Let the wife make the husband glad to come home, and let him make her sorry to see him leave.  

-Martin Luther


Contrary to all you may have seen growing up, a relationship soaked in fear is not the key to a successful and sustained relationship.  The key to a marriage that’s worth anything more than the piece of paper that makes it official takes more than vain threats and holding one another hostage for what each other might have done wrong.  You better shape up bucko or I’ll be shipping you out, these are far from the kind of words that motivate a spouse—rather they are the words that separate husband and wife.  Uttering the words, You’re not holding up your end of the bargain so I’m outta here—only alienates your partner.  These sorts of things never contribute to intimacy. 

Words that divide don’t have to be spoken to be said, and messages can be sent in a plethora of mediums.  A marriage in which a man and a woman can threaten less and tolerate more—is a marriage that has many of the components it takes to last if you ask me.  A marriage (or any relationship for that matter) in which unfulfilled expectations don’t win the day because neither party is depending on the other to change or be who they demand one another be is one step closer to being a winning marriage.  When a wife is secure in Christ to a certain degree, a husband doesn’t have to be her everything—and the man who doesn’t have to be everything has a realistic shot at being something.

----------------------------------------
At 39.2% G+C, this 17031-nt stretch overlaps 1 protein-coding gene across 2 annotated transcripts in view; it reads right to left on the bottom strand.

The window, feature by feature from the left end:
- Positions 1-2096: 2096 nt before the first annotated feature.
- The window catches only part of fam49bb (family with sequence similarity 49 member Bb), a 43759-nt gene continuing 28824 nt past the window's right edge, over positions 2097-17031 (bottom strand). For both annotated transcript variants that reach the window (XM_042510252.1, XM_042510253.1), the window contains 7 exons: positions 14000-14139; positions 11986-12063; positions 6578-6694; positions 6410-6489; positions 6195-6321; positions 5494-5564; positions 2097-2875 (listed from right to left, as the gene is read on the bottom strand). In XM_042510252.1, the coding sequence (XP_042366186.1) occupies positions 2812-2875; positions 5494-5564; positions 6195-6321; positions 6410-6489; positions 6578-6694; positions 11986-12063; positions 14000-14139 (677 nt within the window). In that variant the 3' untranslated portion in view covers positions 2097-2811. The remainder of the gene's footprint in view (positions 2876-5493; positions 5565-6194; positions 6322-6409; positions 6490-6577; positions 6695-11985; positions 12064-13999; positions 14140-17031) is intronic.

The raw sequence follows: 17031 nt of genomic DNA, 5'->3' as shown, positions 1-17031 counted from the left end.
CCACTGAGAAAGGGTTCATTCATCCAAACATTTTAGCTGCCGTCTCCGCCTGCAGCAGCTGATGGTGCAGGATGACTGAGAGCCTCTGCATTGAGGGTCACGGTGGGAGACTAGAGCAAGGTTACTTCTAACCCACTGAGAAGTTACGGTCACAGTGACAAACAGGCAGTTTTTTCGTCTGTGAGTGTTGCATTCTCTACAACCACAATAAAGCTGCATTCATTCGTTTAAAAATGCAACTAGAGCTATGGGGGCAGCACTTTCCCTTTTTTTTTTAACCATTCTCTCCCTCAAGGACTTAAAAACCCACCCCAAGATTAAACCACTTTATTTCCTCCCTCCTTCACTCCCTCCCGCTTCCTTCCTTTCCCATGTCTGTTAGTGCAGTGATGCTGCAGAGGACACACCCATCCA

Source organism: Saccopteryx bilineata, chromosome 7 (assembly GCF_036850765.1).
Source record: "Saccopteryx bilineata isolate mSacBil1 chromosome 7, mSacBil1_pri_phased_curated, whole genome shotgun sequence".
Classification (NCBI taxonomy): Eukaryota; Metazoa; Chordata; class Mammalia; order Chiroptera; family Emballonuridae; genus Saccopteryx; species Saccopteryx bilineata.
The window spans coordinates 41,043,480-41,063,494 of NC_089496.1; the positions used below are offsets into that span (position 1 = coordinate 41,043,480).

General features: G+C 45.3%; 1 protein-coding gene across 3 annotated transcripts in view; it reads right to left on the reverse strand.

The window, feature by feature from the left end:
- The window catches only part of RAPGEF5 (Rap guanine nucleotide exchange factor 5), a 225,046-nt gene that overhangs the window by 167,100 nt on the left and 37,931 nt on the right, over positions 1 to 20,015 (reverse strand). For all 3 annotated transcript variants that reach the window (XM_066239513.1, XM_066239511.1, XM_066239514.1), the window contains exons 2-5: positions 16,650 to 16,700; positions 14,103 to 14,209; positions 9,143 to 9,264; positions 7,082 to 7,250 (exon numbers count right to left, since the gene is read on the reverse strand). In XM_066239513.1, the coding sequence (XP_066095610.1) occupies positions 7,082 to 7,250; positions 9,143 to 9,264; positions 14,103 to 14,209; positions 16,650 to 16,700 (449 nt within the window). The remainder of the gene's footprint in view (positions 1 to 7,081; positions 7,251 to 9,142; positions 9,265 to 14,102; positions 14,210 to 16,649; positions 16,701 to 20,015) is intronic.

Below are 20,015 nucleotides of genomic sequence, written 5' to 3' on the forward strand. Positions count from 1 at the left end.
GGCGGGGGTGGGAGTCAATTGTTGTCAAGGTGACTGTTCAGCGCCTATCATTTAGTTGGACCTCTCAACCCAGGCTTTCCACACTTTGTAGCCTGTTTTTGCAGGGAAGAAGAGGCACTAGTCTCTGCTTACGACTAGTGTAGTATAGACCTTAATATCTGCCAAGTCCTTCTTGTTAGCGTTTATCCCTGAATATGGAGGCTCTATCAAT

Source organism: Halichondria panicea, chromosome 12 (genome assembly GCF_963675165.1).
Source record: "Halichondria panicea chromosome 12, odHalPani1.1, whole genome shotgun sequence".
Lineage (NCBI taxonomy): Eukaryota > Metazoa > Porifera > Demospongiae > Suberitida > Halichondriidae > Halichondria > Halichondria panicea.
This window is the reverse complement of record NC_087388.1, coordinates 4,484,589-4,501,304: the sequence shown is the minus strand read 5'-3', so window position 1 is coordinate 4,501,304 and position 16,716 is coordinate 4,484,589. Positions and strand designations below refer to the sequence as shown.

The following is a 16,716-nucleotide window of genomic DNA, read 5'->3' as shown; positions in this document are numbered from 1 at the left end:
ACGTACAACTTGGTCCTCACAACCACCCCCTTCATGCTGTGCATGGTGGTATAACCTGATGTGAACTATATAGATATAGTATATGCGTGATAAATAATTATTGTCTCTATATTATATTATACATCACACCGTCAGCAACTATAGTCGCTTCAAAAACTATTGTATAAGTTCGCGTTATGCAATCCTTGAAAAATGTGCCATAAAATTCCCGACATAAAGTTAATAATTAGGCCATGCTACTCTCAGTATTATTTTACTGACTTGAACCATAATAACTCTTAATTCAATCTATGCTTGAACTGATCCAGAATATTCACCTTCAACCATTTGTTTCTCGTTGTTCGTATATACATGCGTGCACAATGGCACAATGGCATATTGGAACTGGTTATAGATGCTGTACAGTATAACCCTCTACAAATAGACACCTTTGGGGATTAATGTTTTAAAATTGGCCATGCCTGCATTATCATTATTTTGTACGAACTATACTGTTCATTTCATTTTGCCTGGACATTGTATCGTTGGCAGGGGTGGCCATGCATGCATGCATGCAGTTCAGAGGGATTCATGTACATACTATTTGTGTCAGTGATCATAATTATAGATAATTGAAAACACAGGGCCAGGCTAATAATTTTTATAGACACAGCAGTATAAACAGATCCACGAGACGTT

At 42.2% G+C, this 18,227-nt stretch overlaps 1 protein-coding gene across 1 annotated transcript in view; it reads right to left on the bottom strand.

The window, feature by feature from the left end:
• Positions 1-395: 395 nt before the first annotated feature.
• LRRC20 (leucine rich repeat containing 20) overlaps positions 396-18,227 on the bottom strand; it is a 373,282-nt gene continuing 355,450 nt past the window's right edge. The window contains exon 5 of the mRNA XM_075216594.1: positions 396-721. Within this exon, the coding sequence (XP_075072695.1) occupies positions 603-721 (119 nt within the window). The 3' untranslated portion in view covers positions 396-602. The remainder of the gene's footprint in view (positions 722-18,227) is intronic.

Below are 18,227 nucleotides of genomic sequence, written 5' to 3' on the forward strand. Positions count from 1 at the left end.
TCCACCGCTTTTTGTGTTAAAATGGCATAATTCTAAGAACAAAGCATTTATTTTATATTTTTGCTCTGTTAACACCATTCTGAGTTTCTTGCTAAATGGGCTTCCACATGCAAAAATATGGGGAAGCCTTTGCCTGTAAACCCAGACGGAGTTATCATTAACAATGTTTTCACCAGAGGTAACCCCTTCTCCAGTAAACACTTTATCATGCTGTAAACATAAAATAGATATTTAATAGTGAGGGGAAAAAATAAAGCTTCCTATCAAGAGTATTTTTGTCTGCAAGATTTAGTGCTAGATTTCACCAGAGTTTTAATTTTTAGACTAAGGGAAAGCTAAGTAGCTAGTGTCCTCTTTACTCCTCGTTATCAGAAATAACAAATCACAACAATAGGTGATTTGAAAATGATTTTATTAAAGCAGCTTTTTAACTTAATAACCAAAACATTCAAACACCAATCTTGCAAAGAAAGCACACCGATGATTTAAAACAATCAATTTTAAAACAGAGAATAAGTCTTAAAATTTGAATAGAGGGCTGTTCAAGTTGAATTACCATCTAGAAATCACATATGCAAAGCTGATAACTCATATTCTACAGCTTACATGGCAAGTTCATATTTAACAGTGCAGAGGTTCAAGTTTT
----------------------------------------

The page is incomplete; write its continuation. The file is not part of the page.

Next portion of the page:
Husbands, go all out in your love for your wives, exactly as Christ did for the church—a love marked by giving, not getting. Christ’s love makes the church whole. His words evoke her beauty. Everything he does and says is designed to bring the best out of her, dressing her in dazzling white silk, radiant with holiness. And that is how husbands ought to love their wives. They’re really doing themselves a favor—since they’re already “one” in marriage.

No one abuses his own body, does he? No, he feeds and pampers it. That’s how Christ treats us, the church, since we are part of his body. And this is why a man leaves father and mother and cherishes his wife. No longer two, they become “one flesh.” This is a huge mystery, and I don’t pretend to understand it all. What is clearest to me is the way Christ treats the church. And this provides a good picture of how each husband is to treat his wife, loving himself in loving her, and how each wife is to honor her husband.      (Ephesians 5:25-33, The Message Bible)

How many marriages are ruled by an iron fist?  That kind of approach may work in a tire factory or even in a toxic church, but it never works in a loving relationship where freedom should be celebrated—not squashed.  Marriage is not a place to use bribery to get something from the other party—be it good behavior, money, sex, or a certain image we wish to project when it comes to what those on the outside see.  Marriages don’t thrive under oppresion—when either party attempts to use anything as a motivator instead of simply loving the other—it is ultimately resentment closely followed by a rebellion that ensues.  If you want to build you can’t continue to tear down.  Using sex or money as a weapon is all too common—and intimidation is just as lethal.  And marriages that live under the cloud of these sorts of things tend to drown. 

If you want a losing marriage—focus on demanding your rights and forget about laying them down.